Thursday, January 9, 2014

Robert Gates' New Book Attacks Obama

I don't know how it's handled in the Federal government workforce but in the private institutions I've worked in, often but not always, when someone decides to leave for greener pastures, there is an exit interview, formal or not. This usually depends on how "important" you are, how long you've been there, whether you're direct hire or contract and how easy you are to replace. Your boss and/or the HR department want to know why you're leaving, what they could have done differently to make you stay, if you enjoyed your time working at Penetrode Inc., whether you might ever want to return, or if they would ever be interested in having you back. I've had a few of these. Usually both sides are professional and cautious. Although you and/or your boss might be secretly or not so secretly delighted that you are finally departing, the custom is often to play things close to the vest. After all no one wants to be sued or tip their hand about a possible lawsuit. And even ignoring legal unpleasantness, usually neither the employer or especially, a wise employee, wants to burn down a bridge they might want to come back across. So the employee mouths the necessary pieties about an exciting new opportunity he just couldn't pass up and the boss says she's sorry to lose such a key part of her team but happy that her former subordinate is moving on to bigger and better things.

Former Defense Secretary Robert Gates evidently decided that he would ignore those conventions in his new book Duty, which details his experiences under the Obama Administration. He himself says that he didn't really enjoy his time there. I think it's fair to infer that he didn't much like or respect many of the people he worked with. So if this book was his exit interview it was a big "F*** All Y'all!!" to his former team members.

  • In a new memoir, former defense secretary Robert Gates unleashes harsh judgments about President Obama’s leadership and his commitment to the Afghanistan war, writing that by early 2010 he had concluded the president “doesn’t believe in his own strategy, and doesn’t consider the war to be his. For him, it’s all about getting out.”
  • Leveling one of the more serious charges that a defense secretary could make against a commander in chief sending forces into combat, Gates asserts that Obama had more than doubts about the course he had charted in Afghanistan. The president was “skeptical if not outright convinced it would fail,” Gates writes
  • “The controlling nature of the Obama White House, and its determination to take credit for every good thing that happened while giving none to the career folks in the trenches who had actually done the work, offended Secretary Clinton as much as it did me,” Mr Gates writes. In one meeting, Mr. Gates says that he challenged Mr. Biden and Thomas Donilon, then Mr. Obama’s deputy national security adviser, when they tried to pass orders to him on behalf of the president. “The last time I checked, neither of you are in the chain of command,” Mr. Gates says he told the two men. Mr. Gates said he expected to deal directly with the president on such orders.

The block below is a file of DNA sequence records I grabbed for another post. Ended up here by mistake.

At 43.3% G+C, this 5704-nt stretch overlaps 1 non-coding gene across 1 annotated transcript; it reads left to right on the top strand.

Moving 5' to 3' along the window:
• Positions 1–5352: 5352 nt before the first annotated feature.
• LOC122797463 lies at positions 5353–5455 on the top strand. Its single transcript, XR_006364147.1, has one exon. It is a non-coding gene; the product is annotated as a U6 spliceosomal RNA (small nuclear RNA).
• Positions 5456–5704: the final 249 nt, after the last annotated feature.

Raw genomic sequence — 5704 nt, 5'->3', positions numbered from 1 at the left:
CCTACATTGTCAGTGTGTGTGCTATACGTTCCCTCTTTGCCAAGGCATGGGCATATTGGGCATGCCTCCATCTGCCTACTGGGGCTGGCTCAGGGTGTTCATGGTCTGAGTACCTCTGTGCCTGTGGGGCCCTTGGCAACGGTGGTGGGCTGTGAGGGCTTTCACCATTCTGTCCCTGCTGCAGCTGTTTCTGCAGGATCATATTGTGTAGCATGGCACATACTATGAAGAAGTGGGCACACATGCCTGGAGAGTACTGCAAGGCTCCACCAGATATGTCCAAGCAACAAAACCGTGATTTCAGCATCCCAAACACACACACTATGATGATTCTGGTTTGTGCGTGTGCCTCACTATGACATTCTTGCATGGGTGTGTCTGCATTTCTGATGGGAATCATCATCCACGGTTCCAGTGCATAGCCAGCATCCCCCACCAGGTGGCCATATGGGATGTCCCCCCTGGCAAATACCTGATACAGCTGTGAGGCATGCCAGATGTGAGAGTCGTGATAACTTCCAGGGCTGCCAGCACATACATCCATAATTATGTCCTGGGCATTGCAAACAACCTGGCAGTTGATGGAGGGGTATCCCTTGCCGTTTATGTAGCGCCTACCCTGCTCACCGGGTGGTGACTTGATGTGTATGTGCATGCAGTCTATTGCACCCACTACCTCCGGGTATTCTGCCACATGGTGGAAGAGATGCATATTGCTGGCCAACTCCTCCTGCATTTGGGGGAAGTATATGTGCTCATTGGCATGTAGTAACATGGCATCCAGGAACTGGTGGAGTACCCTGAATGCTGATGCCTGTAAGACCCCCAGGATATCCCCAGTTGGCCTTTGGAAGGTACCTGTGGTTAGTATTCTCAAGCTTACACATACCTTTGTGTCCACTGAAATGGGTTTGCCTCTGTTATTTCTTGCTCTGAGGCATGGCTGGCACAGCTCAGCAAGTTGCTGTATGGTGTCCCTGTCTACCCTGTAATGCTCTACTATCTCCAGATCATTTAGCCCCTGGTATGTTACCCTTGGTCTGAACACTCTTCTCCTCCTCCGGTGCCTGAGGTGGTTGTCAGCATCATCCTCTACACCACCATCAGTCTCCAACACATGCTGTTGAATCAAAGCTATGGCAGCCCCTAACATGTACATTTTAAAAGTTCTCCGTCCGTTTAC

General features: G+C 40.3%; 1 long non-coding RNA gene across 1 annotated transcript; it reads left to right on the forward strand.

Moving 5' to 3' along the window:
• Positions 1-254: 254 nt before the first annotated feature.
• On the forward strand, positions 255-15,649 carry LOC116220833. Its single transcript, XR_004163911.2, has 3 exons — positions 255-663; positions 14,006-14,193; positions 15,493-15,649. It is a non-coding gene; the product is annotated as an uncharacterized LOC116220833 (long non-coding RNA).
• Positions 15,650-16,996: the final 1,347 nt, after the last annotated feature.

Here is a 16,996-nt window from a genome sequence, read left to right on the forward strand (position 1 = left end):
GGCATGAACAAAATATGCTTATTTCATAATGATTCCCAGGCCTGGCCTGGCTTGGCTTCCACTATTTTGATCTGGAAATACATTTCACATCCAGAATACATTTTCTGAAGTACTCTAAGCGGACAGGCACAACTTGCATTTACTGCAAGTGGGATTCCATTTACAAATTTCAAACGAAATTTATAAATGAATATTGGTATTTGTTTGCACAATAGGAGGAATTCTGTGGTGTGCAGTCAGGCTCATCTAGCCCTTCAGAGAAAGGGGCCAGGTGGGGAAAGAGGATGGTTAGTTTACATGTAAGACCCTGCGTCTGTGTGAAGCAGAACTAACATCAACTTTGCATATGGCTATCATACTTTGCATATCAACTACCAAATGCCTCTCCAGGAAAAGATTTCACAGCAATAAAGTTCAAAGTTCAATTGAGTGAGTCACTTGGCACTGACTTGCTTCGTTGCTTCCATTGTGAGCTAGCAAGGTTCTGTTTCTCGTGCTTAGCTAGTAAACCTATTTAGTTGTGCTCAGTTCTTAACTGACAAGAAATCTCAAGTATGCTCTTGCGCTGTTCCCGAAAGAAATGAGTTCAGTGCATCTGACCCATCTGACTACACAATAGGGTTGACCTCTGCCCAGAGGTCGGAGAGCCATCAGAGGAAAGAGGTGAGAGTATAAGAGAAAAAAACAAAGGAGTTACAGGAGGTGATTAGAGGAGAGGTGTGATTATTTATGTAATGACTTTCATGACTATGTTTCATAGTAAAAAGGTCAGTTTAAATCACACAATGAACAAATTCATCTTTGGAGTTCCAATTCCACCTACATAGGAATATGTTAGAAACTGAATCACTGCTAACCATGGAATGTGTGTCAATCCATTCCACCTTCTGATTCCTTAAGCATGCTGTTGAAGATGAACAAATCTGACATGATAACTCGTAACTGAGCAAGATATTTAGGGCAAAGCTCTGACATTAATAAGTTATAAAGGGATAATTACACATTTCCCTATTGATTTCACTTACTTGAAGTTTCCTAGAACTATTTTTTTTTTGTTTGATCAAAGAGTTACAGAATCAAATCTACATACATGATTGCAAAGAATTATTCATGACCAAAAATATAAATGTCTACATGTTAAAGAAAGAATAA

• In particular, Mr. Gates said he was incensed by the National Security Staff and their controlling nature. “Much of my conflicts with the Obama administration during the first two years weren’t over policy initiatives from the White House but rather the NSS’s micromanagement and operational meddling,” he writes. “For an NSS staff member to call a four-star combatant commander or field commander would have been unthinkable when I worked at the White House – and probably cause for dismissal. It became routine under Obama.”
  • In “Duty,” Gates describes his outwardly calm demeanor as a facade. Underneath, he writes, he was frequently “seething” and “running out of patience on multiple fronts.

I don't think this is all that big of a deal nor is it unprecedented. Sometimes I think that everyone who is anyone in a Presidential Administration (and many who aren't) will write a book purporting to give the inside scoop and tell the "real story" of how everything went wrong when the President didn't listen to him. I'm sure that right now some intern in the event planning office is writing a book designed to settle scores. Controversy sells. But Gates' book does show that the President's initial team of rivals approach had some limitations. Perhaps the next President, when faced with the question of whether s/he should keep on a cabinet member from the opposite political party will remember Robert Gates' book and think better of it. 


Is this no big deal?

Have you ever badmouthed former employers/co-workers? 

Is it a mistake to keep people from a different party in key positions?

Do any of Gates revelations about the President's managerial style concern you?

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